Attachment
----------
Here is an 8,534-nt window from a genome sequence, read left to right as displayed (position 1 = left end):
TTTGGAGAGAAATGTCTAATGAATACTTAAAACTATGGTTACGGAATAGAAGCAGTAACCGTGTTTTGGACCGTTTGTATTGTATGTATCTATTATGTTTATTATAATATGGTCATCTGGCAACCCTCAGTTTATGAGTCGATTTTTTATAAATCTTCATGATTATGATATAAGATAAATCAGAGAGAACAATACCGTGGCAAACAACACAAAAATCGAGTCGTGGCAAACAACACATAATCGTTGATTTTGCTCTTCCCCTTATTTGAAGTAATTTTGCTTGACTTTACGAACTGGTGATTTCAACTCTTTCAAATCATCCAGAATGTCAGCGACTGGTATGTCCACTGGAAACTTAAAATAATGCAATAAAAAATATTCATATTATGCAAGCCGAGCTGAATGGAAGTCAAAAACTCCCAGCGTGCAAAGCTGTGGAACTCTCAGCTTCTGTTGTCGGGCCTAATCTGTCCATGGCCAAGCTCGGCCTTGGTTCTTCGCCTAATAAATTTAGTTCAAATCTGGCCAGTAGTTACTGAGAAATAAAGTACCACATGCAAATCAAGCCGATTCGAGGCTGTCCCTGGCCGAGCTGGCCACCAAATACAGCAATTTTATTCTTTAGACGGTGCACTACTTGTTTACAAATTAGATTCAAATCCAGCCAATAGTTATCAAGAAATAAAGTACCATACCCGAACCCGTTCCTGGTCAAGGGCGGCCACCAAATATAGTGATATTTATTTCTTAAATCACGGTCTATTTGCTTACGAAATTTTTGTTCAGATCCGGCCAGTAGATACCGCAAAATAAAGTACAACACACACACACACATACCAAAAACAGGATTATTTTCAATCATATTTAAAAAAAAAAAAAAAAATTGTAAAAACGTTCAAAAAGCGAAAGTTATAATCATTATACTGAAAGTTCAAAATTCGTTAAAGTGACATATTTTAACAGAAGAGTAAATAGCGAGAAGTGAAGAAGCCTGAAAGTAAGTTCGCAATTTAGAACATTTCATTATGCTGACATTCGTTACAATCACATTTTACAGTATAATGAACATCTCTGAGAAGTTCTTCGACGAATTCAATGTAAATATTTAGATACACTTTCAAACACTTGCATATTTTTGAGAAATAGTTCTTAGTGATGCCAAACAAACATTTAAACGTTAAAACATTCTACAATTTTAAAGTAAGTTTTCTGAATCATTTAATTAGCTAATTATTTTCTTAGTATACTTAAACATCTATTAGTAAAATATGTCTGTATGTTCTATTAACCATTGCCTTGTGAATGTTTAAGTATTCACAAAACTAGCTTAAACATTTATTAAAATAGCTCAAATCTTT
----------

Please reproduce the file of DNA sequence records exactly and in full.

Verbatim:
Here is an 8,534-nt window from a genome sequence, read left to right as displayed (position 1 = left end):
TTTGGAGAGAAATGTCTAATGAATACTTAAAACTATGGTTACGGAATAGAAGCAGTAACCGTGTTTTGGACCGTTTGTATTGTATGTATCTATTATGTTTATTATAATATGGTCATCTGGCAACCCTCAGTTTATGAGTCGATTTTTTATAAATCTTCATGATTATGATATAAGATAAATCAGAGAGAACAATACCGTGGCAAACAACACAAAAATCGAGTCGTGGCAAACAACACATAATCGTTGATTTTGCTCTTCCCCTTATTTGAAGTAATTTTGCTTGACTTTACGAACTGGTGATTTCAACTCTTTCAAATCATCCAGAATGTCAGCGACTGGTATGTCCACTGGAAACTTAAAATAATGCAATAAAAAATATTCATATTATGCAAGCCGAGCTGAATGGAAGTCAAAAACTCCCAGCGTGCAAAGCTGTGGAACTCTCAGCTTCTGTTGTCGGGCCTAATCTGTCCATGGCCAAGCTCGGCCTTGGTTCTTCGCCTAATAAATTTAGTTCAAATCTGGCCAGTAGTTACTGAGAAATAAAGTACCACATGCAAATCAAGCCGATTCGAGGCTGTCCCTGGCCGAGCTGGCCACCAAATACAGCAATTTTATTCTTTAGACGGTGCACTACTTGTTTACAAATTAGATTCAAATCCAGCCAATAGTTATCAAGAAATAAAGTACCATACCCGAACCCGTTCCTGGTCAAGGGCGGCCACCAAATATAGTGATATTTATTTCTTAAATCACGGTCTATTTGCTTACGAAATTTTTGTTCAGATCCGGCCAGTAGATACCGCAAAATAAAGTACAACACACACACACACATACCAAAAACAGGATTATTTTCAATCATATTTAAAAAAAAAAAAAAAAATTGTAAAAACGTTCAAAAAGCGAAAGTTATAATCATTATACTGAAAGTTCAAAATTCGTTAAAGTGACATATTTTAACAGAAGAGTAAATAGCGAGAAGTGAAGAAGCCTGAAAGTAAGTTCGCAATTTAGAACATTTCATTATGCTGACATTCGTTACAATCACATTTTACAGTATAATGAACATCTCTGAGAAGTTCTTCGACGAATTCAATGTAAATATTTAGATACACTTTCAAACACTTGCATATTTTTGAGAAATAGTTCTTAGTGATGCCAAACAAACATTTAAACGTTAAAACATTCTACAATTTTAAAGTAAGTTTTCTGAATCATTTAATTAGCTAATTATTTTCTTAGTATACTTAAACATCTATTAGTAAAATATGTCTGTATGTTCTATTAACCATTGCCTTGTGAATGTTTAAGTATTCACAAAACTAGCTTAAACATTTATTAAAATAGCTCAAATCTTT